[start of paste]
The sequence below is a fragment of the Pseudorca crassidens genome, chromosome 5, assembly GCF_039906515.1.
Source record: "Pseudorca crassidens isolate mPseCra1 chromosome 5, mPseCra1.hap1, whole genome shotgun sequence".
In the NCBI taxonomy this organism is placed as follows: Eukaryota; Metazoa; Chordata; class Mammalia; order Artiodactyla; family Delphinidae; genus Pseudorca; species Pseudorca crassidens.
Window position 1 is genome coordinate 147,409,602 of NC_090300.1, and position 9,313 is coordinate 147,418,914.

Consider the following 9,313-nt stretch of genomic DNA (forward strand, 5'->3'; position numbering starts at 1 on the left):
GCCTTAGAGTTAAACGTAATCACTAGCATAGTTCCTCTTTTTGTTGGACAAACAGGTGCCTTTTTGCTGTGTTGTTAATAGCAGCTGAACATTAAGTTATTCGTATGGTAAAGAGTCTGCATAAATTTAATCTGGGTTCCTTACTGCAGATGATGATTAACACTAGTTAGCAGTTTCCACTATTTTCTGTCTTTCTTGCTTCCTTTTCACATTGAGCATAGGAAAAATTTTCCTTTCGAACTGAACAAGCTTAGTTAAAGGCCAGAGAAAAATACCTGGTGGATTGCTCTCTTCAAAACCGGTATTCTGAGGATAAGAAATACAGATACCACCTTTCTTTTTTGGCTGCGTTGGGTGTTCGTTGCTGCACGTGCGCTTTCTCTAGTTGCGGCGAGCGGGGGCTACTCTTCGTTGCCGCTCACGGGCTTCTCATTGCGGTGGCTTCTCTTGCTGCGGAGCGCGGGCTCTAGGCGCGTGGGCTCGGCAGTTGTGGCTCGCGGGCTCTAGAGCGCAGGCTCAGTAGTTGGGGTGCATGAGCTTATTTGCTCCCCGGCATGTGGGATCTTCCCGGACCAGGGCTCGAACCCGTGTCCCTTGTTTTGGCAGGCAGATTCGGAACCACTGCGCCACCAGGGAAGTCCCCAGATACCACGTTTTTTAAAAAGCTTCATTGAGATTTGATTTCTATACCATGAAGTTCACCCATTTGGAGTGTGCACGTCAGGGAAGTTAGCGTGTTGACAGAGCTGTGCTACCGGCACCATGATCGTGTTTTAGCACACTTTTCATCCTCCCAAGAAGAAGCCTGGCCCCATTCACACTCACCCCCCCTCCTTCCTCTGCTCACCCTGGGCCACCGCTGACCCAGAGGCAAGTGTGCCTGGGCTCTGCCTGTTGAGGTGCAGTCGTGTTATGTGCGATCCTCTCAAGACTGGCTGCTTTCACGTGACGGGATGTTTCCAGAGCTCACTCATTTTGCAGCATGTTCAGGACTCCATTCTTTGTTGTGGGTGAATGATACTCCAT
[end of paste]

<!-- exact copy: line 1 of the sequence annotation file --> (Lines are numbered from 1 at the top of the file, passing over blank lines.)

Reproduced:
The sequence below is a fragment of the Pseudorca crassidens genome, chromosome 5, assembly GCF_039906515.1.